For me the benchmark for XPath tools is the FirePath for Firefox, which fits IMHO perfectly the needs of testautomation.
Criteria for a good xpath tool
1.) Showing the DOM (for good orientation)
2.) Highlighting: The tool should highlight the element on the website, when hovering over the element in the DOM
3.) Syntax-Checker: Alert when xPath is invalid (in contrast to not finding an element)
4.) of course the basic stuff: usability, reliability (…)
5.) Not only display node-types, but also number-types:
6.) Suggesting a proper xpath for an element (ideally it’s good enough to use it without modification):
Analysis of XPath Tools in Chrome
Now I’m looking for an equivalent for Chrome browser and found 3 xpath extensions in the Chrome Webstore:
1.Tool) XPath Helper
The XPath Helper is the most distributed extension with 250 feedbacks, so I installed this tool first. After you press ctrl+shift+x, the tool appears on the TOP of the viewport, which is unusual for me, but ok. Very nice is the handling, to get the xPath for an element: you just have to press shift, while hovering over the element. Also an invalid xPath is alerted well. But the suggested xpath is much too long, so must be modified by hand in every single case. Additionally I’m heavily missing the virtualisation of the DOM, like in FirePath.
While playing around, I quickly found a severe bug: This xPath “//*[@class=’gsfi’]” shows a match for this element: class=”gsfi xh-highlight”. Evil.
Summarized the XPath helper is no alternative to FirePath in Firefox.
2. Tool) XPath
The second choice with 96 feedbacks is “XPath”, which comes with the unattractive total rating of 2 of 5 stars, but let’s see. After installing it, it opens two tabs just for advertisement, which is not really sympatic, but let’s see. As claimed I clicked on the toolbar icon and then clicked an element. I did it very often, but nothing happens. To check if I’m too dumb to use it correctly, I read the ratings in the Chrome Webstore: many users facing the same simple problem: this tool just doesn’t work.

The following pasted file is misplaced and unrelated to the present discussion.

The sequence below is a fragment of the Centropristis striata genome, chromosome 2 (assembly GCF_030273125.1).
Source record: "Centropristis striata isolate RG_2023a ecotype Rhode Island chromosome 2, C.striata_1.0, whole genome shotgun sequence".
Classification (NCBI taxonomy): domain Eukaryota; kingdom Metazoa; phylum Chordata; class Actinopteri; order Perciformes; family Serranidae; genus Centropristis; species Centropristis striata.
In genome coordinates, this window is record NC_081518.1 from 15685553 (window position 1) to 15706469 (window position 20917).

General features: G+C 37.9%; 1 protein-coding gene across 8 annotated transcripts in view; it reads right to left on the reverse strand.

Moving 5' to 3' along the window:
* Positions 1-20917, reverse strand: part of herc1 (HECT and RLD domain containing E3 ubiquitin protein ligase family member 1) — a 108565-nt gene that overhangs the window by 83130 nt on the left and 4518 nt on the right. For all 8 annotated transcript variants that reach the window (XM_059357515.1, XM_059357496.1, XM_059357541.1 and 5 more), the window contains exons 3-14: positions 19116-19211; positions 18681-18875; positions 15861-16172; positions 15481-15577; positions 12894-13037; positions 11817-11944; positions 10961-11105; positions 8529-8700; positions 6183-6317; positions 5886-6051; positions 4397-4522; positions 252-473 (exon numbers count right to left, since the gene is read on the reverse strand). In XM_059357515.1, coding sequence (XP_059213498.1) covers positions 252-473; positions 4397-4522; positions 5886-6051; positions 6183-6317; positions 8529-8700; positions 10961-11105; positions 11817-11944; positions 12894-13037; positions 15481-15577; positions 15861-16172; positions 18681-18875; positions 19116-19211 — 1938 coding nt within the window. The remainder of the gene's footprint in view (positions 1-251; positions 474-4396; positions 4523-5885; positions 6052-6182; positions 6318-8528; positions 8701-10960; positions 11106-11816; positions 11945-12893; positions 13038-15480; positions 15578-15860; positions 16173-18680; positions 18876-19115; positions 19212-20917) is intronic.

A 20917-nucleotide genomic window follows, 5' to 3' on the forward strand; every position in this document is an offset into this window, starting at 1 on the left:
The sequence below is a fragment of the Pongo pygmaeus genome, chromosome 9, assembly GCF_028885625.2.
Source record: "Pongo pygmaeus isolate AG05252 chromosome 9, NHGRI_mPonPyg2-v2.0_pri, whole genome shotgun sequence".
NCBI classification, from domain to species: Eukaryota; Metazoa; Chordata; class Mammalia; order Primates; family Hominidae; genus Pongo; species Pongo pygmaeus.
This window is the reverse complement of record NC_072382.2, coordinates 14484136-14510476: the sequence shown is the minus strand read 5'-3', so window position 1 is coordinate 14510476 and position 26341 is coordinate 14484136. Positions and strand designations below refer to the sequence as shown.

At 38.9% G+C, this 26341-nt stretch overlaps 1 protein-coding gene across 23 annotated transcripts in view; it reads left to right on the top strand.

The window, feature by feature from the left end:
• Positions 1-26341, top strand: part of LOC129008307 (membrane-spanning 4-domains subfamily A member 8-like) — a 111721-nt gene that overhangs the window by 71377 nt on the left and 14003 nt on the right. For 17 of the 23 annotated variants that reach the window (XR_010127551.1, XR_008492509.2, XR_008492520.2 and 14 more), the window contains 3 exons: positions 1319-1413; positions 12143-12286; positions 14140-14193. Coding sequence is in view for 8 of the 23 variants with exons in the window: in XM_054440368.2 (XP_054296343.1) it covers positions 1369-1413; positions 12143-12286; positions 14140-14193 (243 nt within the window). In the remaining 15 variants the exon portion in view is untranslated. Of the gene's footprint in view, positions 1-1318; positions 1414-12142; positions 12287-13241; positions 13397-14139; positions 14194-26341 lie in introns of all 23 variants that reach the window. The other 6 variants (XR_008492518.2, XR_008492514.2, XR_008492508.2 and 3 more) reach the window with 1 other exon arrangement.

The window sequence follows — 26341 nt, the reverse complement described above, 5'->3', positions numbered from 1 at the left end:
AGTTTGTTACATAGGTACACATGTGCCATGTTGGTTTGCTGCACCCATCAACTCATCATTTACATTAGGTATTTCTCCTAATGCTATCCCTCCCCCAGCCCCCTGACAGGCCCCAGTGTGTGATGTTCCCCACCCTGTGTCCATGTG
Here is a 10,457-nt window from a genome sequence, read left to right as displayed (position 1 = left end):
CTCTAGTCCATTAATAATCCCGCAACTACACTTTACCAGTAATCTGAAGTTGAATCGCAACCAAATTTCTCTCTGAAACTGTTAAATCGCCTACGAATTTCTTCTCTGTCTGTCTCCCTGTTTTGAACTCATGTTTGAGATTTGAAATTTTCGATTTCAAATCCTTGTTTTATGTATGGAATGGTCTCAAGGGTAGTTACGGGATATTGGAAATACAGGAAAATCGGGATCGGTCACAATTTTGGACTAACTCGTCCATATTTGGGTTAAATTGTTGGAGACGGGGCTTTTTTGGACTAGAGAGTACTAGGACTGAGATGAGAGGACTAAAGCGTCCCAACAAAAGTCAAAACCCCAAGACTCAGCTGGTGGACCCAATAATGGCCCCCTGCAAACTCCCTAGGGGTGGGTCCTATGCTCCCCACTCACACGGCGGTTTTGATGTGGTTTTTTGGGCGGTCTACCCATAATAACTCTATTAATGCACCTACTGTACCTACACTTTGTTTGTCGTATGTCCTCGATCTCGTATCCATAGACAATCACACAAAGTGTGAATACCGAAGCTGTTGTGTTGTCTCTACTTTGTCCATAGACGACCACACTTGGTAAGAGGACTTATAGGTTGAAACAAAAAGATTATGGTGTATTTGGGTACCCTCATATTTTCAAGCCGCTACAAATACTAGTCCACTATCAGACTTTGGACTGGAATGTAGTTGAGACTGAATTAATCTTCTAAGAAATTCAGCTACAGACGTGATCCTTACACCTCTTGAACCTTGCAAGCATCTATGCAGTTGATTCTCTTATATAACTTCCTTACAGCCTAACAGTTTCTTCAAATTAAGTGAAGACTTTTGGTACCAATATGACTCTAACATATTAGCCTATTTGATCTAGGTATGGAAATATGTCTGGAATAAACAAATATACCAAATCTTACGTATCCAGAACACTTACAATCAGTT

3. Tool) xPath Analyzer
The third choice with tiny 10 feedbacks is xPath Analyzer, but let’s give underdogs a chance. After installing I found, this tool also comes with an icon in the toolbar. Trying to use it on www.google.com I got an error: “This page does not contain an XML document.” Not wasting much of my time, I estimate: this tool has no use for testautomation.
4. Tool) Build-in XPath Tool
Last chance to find an alternative to firebug in Chrome is asking stackoverflow: In this answer it’s indicated, that for Chrome the best choice is to use the build-in Chrome Developer Tools to cope with xPaths.
I found, the suggested xPaths are good. Anyhow, to get the xpath from an element is pretty inconvenient:
- First you have to “inspect the element” via context menu.
- Then you have to “Copy XPath”
- Open the searching panel (Ctrl+F)
- and finally paste it manually in the DOM searching panel:
Unfortunately Developer Tools don’t tell me, if my xpath is invalid or just no element was found. This slows down the debugging. Another drawback in terms of usability is, that while writing the xPath, the focus in DOM may jump away. Also there’s a big minus in terms of usability, because for long XPaths, the textfield is to short:
5. Tool) XPath Viewer
This tool was updated in 2011 and since then it stays on version 0.2. I doubt, that this tool is developed further anymore. While testing I found a big bug: I could only find the element with XPath, when the element was in the viewport.
6. Tool) CSS and XPath checker
This tool doesn’t show the DOM and has no syntax-checker. Also there was no update since 3 years. I have no hope, that it’s still actively developed.
There’s no such thing like FireBug in Chrome ecosystem. However if you must use a xpath tool in Chrome use the build-in Chrome Developer Tools.
If you want to develop a proper XPath Tool for Chrome, please join in an existing project and don’t create your own. Don’t waist your valuable programming ressources.